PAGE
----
That day, the United States was forcibly dragged into a World War they had not yet committed to fighting.
That day, the United States started its journey from a #14 world power to becoming the #1 superpower in the world.
That day, a cultural revolution was forced upon us – not just the US, but the world. Men, in record numbers, went off to war – went off to fulfill their sense of duty, of obligation, of honor. And women were at home, filling in the void. For the first time in history, women were the power sustaining the world economy, working in factories and offices around the world. And this changed the dynamic between men and women forever.
En masse, women got a taste of the working life the men in their lives had always enjoyed: leaving the house behind every day, working in a job that was contributing to society, that was producing meaningful results, bringing home a paycheck that was earned, that was theirs. While certainly prior to the US entering WWII, more and more women were entering the workforce, the pace was unnaturally accelerated when we went to war. And it formed a new dynamic at home for women. Now that they were working ,the double duty of parenting and housekeeping forced changes in relationships with extended family, with educational institutions, with the government. Different services and different benefits were now needed. And women were looking at their society, their needs and themselves differently.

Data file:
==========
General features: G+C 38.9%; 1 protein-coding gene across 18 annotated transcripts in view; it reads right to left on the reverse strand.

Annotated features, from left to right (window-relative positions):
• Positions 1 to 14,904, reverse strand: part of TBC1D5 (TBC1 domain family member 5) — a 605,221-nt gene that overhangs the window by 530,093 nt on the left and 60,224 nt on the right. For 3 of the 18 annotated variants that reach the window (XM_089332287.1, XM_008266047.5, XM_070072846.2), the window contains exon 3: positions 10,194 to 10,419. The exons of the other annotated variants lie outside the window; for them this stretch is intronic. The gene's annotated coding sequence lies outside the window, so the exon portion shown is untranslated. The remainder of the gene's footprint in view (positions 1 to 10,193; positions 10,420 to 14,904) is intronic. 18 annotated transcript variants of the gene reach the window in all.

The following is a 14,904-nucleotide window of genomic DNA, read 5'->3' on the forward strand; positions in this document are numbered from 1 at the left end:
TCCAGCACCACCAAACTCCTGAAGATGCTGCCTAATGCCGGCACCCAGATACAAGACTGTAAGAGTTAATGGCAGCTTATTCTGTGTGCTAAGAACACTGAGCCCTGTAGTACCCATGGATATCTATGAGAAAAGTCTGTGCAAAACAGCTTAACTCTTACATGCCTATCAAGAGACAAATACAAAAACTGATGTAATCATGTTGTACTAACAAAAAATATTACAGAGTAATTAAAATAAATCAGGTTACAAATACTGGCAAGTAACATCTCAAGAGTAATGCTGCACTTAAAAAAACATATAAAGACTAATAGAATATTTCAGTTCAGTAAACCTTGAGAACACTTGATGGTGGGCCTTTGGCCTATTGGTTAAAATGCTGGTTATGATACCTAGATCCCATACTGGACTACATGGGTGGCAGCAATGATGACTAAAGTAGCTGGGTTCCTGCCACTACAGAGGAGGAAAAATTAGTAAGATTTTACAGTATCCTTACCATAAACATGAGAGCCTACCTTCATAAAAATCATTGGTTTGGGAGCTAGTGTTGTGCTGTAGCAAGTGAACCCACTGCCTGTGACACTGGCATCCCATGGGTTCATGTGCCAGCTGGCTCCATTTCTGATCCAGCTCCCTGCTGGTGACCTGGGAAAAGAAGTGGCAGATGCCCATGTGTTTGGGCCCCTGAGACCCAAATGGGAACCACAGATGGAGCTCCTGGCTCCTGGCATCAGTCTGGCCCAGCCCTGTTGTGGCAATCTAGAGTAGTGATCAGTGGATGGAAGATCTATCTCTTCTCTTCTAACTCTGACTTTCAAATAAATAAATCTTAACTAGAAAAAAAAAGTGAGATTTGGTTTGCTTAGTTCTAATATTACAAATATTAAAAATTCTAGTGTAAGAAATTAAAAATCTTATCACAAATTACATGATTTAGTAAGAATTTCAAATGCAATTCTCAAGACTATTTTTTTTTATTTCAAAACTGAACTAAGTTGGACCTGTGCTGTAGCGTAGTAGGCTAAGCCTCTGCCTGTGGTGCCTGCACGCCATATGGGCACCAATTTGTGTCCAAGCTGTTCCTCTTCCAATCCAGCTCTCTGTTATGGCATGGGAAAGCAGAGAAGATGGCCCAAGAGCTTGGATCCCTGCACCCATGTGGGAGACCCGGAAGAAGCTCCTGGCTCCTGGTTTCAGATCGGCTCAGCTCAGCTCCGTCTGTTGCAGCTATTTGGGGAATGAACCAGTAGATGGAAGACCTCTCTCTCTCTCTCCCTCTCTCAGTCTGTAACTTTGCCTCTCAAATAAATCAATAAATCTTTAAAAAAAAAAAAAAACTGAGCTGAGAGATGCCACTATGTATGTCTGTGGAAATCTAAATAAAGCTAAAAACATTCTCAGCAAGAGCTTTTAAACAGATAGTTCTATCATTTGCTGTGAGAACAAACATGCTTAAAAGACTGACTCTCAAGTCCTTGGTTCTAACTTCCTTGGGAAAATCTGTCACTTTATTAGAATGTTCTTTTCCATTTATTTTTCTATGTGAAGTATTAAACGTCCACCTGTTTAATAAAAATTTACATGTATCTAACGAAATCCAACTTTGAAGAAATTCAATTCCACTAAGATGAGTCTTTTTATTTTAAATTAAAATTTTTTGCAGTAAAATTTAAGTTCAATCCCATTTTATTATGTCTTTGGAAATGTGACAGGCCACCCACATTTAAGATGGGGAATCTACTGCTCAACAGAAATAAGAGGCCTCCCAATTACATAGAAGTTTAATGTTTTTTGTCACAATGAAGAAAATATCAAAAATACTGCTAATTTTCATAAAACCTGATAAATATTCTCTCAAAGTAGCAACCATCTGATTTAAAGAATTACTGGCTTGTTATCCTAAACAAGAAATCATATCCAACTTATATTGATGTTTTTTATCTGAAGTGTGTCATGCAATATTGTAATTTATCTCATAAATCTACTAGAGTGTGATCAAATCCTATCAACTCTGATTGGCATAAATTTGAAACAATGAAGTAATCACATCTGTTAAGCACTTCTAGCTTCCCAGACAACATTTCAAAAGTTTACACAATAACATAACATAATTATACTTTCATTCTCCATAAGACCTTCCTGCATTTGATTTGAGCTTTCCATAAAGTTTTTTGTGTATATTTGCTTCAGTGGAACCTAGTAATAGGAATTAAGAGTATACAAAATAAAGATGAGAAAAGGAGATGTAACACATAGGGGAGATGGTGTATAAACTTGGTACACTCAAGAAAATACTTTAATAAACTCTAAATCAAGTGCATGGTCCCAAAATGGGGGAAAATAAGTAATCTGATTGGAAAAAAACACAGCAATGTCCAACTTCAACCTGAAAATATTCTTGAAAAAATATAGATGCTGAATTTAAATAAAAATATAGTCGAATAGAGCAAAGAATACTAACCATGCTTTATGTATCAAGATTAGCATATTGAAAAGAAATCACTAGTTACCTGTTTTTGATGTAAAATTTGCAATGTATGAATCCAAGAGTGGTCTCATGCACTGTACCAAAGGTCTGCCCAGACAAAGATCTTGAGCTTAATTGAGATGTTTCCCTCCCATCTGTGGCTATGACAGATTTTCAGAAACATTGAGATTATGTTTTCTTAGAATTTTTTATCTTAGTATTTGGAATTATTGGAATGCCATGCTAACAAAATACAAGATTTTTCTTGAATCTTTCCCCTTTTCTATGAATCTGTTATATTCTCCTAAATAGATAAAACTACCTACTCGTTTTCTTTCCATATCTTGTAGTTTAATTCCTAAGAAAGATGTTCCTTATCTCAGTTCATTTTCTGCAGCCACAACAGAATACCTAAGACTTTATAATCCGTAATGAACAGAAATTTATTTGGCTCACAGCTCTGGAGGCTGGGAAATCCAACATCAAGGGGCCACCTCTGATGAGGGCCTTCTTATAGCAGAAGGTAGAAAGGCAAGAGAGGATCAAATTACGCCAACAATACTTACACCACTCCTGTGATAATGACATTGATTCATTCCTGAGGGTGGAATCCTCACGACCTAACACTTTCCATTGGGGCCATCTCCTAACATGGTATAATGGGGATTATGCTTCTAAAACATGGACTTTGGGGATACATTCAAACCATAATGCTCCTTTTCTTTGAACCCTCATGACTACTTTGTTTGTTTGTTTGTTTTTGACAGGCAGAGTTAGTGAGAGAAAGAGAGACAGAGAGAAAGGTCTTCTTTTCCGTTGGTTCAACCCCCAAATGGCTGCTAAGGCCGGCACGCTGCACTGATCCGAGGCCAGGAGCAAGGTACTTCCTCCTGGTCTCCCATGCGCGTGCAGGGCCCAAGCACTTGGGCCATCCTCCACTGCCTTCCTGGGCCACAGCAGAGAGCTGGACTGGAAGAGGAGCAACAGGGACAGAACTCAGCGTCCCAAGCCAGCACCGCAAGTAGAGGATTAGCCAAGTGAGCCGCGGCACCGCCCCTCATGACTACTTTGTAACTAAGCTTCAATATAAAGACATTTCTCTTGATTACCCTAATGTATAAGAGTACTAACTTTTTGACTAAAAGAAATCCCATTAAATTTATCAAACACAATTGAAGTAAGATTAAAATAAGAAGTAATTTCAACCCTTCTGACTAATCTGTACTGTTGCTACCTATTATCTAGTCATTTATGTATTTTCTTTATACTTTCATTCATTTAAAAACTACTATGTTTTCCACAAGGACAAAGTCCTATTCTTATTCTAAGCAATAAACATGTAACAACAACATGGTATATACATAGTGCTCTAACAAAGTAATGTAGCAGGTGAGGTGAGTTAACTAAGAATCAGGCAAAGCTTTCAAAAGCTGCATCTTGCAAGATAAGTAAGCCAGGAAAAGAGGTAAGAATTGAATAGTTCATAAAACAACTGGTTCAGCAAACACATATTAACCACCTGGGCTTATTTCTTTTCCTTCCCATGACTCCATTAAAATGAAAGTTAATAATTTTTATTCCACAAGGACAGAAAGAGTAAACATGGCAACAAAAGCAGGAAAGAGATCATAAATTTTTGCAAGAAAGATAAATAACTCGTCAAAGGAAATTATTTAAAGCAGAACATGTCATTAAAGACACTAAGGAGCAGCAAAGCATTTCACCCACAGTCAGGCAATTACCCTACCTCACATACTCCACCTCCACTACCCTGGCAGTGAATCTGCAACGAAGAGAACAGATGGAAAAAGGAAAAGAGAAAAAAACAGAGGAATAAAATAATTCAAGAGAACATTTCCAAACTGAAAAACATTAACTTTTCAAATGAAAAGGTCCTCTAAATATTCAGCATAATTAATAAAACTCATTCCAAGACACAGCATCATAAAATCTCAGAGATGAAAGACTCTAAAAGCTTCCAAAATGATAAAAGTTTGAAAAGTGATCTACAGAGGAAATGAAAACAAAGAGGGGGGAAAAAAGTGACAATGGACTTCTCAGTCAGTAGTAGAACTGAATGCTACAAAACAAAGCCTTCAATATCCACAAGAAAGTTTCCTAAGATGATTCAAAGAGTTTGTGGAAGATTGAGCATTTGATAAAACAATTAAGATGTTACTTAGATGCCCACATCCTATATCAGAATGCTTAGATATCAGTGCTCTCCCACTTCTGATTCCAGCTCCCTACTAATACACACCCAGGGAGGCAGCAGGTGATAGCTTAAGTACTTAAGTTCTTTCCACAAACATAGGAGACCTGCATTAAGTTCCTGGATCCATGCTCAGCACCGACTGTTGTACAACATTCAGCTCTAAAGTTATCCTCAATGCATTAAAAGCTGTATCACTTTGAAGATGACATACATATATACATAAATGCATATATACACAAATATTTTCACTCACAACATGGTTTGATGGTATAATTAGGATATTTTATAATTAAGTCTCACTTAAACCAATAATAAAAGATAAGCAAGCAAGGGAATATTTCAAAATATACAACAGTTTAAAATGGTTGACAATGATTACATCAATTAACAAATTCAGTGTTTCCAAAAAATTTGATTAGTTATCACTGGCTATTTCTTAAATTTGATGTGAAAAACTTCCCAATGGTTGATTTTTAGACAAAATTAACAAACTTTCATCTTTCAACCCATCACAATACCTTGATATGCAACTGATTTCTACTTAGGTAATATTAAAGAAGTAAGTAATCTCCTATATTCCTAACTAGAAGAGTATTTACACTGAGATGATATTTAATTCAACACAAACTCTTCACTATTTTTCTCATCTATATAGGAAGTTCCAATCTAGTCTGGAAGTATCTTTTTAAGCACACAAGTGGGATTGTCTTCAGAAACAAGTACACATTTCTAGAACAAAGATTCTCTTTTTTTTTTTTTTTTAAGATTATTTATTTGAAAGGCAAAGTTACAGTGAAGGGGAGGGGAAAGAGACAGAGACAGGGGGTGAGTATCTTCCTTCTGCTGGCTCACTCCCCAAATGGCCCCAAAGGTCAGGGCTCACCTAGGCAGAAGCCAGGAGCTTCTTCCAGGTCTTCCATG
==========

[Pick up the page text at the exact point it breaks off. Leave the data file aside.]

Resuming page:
What a confusing mess of dynamics when men came home at the end of the war. They survived the horrors of battle and were told to forget about it and go home to move on with their lives. They were encouraged to bury their memories and their feelings of the past few years and focus on building their futures. But what futures were they building? At home, their lives had changed without them. Their wives had jobs, incomes and a different sense of independence and self-value. Their children were strangers. Their families tip-toed around them, not sure how to talk to them or what to talk about.